10 Tips for Exercising with COPD
Always consult your doctor before starting any exercise program. These are basic suggestions for people who have been approved to exercise under the supervision of a doctor or pulmonary rehabilitation professional.
Wear clothes that move with you, supportive shoes that fasten snugly and socks that cushion your feet and absorb sweat.
Ask your doctor if it would be ok for you to use it for this first. Doing this can help keep your bronchial airways as open as possible.
If your doctor has recommended you use supplemental oxygen during exertion, ask your oxygen company for a portable system. Make sure you know how long it will last!
If you haven’t exercised in a while your body needs to get used to it again. Don't overdo it on the first day, no matter how motivated you are.
This means go slow and easy for the first three minutes. Don't go full out on cold muscles.Stretch just until you feel a gentle pull. Don't bounce!
Let's say you want to walk outside and you know you’re able to walk for ten minutes non-stop. In this case, walk for five minutes, turn around, and go back to your starting point.Check out your walking route ahead of time (driving your car) to see if there are any places to sit down or lean on if you need to take a break.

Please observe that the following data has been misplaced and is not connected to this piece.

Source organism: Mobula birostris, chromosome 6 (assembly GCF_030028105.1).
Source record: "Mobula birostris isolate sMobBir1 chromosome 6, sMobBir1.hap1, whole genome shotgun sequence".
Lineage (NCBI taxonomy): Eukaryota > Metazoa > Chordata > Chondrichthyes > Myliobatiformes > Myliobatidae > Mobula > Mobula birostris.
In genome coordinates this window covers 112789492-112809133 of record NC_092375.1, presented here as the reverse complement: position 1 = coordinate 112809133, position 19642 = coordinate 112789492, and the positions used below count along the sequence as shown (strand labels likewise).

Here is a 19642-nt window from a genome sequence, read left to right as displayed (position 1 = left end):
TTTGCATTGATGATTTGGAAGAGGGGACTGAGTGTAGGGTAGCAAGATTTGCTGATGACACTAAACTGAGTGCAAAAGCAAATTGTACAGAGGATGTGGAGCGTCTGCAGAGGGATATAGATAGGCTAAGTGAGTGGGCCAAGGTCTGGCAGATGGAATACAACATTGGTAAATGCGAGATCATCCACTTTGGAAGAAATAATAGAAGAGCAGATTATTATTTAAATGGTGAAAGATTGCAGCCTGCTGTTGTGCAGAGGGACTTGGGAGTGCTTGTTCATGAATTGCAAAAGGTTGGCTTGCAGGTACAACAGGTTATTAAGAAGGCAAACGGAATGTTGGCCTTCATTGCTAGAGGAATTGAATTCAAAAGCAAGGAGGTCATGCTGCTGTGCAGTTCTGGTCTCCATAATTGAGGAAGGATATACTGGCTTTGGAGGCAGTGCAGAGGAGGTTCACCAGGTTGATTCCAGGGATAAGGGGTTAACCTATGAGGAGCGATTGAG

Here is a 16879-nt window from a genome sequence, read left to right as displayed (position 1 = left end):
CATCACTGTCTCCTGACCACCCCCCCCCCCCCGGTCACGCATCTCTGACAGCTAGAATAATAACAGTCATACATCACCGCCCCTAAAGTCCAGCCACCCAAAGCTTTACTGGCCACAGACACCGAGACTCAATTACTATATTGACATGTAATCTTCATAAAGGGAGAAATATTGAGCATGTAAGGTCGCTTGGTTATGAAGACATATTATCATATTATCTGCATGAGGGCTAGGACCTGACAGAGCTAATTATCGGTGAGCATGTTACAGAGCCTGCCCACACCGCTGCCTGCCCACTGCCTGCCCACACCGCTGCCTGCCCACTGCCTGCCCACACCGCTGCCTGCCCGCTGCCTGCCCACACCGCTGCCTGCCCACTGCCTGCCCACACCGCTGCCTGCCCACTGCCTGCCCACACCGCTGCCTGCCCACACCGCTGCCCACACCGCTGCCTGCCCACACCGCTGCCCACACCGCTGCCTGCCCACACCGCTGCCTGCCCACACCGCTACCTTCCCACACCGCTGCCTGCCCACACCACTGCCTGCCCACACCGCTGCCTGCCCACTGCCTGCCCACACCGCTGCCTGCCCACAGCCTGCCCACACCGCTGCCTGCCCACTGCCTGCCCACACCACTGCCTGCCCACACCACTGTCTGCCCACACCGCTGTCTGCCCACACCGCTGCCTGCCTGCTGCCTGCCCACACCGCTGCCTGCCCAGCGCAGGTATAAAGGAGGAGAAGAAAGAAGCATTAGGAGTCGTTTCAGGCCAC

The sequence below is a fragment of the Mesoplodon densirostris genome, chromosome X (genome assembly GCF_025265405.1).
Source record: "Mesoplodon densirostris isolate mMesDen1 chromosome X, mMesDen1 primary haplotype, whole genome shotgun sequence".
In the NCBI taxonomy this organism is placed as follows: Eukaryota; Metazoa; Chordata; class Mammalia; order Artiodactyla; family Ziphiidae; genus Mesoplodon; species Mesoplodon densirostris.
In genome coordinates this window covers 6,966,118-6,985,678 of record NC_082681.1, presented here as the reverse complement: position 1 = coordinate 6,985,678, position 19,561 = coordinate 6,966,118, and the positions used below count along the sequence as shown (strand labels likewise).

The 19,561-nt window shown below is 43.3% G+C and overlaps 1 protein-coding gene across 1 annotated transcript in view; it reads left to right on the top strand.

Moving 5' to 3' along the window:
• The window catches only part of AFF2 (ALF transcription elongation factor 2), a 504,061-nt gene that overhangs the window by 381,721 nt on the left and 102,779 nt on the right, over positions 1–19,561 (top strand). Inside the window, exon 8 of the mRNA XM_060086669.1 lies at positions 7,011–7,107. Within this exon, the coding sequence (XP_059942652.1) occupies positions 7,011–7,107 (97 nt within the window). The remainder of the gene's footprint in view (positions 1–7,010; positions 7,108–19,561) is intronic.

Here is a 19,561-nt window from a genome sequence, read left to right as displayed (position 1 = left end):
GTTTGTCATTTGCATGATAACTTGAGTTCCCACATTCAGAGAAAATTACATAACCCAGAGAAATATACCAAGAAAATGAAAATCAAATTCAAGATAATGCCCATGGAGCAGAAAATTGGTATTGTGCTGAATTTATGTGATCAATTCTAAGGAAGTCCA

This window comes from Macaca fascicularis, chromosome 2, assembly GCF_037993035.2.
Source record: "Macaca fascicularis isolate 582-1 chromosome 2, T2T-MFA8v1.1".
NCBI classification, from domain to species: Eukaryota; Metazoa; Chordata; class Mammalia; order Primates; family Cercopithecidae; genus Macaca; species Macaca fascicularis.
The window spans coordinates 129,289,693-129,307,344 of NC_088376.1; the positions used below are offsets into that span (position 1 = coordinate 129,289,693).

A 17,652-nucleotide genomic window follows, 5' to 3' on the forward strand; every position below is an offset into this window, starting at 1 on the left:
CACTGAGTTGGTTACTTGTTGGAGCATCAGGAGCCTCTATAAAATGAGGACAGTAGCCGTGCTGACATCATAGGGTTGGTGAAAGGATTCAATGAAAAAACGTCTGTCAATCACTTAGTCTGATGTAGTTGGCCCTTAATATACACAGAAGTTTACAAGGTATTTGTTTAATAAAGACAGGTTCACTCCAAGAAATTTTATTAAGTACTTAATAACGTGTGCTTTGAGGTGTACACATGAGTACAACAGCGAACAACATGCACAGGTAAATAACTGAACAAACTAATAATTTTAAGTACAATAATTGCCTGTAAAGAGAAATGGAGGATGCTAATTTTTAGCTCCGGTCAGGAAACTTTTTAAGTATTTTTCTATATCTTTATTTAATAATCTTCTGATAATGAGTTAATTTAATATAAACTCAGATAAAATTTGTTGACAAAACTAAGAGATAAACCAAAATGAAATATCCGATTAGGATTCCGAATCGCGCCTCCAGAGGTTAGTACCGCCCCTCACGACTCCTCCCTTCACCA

Only do this once it's been cleared by your doctor or physical therapist. When you’re starting out, lifting soup cans or bottled water will do.
Have a light meal or a snack before your work out. Carbohydrates and proteins are good. If it is okay for your diet, peanut butter or cheese on crackers or a peanut butter sandwich works well. Add fresh fruit and eight ounces of water and you're ready to go!
will keep you motivated, be more enjoyable, and make sure help is there if you need it.If you have to exercise alone inside, keep it interesting! Exercise where you can look out a window, watch TV, or listen to music. If you walk outside alone, walk in the daylight and carry a cell phone.
If you’re in a pulmonary rehab program you’ll be monitored by the staff. If you’re exercising on your own, you can monitor your oxygen saturation and heart rate after you’ve been trained by a pulmonary exercise specialist.